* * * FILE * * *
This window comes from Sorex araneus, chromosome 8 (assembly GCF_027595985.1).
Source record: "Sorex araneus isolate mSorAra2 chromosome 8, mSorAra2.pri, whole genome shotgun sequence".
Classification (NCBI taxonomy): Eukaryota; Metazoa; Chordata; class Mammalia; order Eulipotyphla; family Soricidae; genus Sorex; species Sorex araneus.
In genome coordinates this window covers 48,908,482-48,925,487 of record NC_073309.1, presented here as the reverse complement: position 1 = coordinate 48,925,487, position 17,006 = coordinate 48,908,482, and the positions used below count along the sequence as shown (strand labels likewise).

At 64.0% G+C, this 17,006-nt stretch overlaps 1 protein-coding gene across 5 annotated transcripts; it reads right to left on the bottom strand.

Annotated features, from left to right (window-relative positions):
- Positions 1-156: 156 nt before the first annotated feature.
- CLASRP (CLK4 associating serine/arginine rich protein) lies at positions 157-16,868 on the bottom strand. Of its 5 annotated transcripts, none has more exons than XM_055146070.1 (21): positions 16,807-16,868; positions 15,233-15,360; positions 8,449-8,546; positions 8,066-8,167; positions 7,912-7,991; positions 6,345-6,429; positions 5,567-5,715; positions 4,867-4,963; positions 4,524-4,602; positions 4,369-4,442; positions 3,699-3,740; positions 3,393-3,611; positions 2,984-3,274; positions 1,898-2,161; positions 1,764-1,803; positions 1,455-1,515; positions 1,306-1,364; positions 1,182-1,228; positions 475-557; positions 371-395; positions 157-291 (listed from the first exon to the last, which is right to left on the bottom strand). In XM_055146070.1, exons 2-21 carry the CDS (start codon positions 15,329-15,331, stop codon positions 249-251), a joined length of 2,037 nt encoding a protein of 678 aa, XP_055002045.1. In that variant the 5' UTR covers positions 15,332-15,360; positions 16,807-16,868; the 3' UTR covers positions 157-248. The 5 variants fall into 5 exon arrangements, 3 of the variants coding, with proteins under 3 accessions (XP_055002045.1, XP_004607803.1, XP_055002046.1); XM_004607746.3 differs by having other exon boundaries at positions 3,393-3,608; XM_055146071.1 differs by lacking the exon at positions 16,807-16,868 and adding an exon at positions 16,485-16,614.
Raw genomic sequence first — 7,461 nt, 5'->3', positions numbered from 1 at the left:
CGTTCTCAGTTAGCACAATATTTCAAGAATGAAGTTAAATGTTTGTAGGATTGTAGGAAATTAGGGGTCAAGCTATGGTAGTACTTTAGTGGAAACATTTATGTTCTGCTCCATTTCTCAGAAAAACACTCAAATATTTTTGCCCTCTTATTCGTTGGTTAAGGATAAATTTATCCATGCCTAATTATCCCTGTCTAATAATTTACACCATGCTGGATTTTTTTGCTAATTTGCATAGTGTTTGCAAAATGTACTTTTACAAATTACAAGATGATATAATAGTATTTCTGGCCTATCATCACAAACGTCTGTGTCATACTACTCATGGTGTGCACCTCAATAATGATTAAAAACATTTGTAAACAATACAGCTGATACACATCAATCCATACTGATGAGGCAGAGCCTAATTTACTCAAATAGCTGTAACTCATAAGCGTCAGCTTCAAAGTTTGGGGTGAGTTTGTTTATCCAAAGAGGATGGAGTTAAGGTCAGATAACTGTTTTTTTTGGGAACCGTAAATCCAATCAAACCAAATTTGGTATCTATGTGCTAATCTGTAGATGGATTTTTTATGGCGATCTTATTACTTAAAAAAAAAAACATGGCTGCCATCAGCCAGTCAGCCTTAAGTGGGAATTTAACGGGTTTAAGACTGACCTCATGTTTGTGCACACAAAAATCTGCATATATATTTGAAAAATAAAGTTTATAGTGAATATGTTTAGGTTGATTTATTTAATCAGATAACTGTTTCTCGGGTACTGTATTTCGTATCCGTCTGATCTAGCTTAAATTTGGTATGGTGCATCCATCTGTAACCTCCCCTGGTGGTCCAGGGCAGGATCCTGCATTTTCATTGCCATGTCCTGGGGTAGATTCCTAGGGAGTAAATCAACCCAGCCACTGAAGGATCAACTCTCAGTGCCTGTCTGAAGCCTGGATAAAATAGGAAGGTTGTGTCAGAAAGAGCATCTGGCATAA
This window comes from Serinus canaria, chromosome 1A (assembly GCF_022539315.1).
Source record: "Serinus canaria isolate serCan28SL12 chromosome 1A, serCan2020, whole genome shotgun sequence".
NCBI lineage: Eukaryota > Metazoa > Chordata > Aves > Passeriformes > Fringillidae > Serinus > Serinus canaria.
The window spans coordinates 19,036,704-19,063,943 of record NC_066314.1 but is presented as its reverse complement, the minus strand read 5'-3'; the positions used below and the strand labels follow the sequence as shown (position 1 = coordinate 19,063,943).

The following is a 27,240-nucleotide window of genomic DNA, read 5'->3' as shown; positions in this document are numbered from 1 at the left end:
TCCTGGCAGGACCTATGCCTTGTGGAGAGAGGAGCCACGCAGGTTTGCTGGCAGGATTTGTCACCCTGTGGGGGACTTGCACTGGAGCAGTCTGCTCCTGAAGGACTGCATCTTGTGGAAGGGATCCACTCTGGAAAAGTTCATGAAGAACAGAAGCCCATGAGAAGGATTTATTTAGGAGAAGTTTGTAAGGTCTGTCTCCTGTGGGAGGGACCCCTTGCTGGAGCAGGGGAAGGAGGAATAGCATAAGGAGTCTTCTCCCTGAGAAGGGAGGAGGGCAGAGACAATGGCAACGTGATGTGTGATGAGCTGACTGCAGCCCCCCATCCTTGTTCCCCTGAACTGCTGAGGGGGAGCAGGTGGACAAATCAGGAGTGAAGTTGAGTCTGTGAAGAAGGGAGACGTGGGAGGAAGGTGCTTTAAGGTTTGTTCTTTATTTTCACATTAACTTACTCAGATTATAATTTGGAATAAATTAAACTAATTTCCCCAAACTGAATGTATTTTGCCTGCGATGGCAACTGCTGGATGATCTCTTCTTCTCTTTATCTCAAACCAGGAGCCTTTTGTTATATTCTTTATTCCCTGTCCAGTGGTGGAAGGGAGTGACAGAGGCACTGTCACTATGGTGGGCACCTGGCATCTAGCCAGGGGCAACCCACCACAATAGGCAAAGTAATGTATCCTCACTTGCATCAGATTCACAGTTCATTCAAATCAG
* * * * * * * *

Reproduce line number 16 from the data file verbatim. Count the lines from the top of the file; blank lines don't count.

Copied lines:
TCCTGGCAGGACCTATGCCTTGTGGAGAGAGGAGCCACGCAGGTTTGCTGGCAGGATTTGTCACCCTGTGGGGGACTTGCACTGGAGCAGTCTGCTCCTGAAGGACTGCATCTTGTGGAAGGGATCCACTCTGGAAAAGTTCATGAAGAACAGAAGCCCATGAGAAGGATTTATTTAGGAGAAGTTTGTAAGGTCTGTCTCCTGTGGGAGGGACCCCTTGCTGGAGCAGGGGAAGGAGGAATAGCATAAGGAGTCTTCTCCCTGAGAAGGGAGGAGGGCAGAGACAATGGCAACGTGATGTGTGATGAGCTGACTGCAGCCCCCCATCCTTGTTCCCCTGAACTGCTGAGGGGGAGCAGGTGGACAAATCAGGAGTGAAGTTGAGTCTGTGAAGAAGGGAGACGTGGGAGGAAGGTGCTTTAAGGTTTGTTCTTTATTTTCACATTAACTTACTCAGATTATAATTTGGAATAAATTAAACTAATTTCCCCAAACTGAATGTATTTTGCCTGCGATGGCAACTGCTGGATGATCTCTTCTTCTCTTTATCTCAAACCAGGAGCCTTTTGTTATATTCTTTATTCCCTGTCCAGTGGTGGAAGGGAGTGACAGAGGCACTGTCACTATGGTGGGCACCTGGCATCTAGCCAGGGGCAACCCACCACAATAGGCAAAGTAATGTATCCTCACTTGCATCAGATTCACAGTTCATTCAAATCAG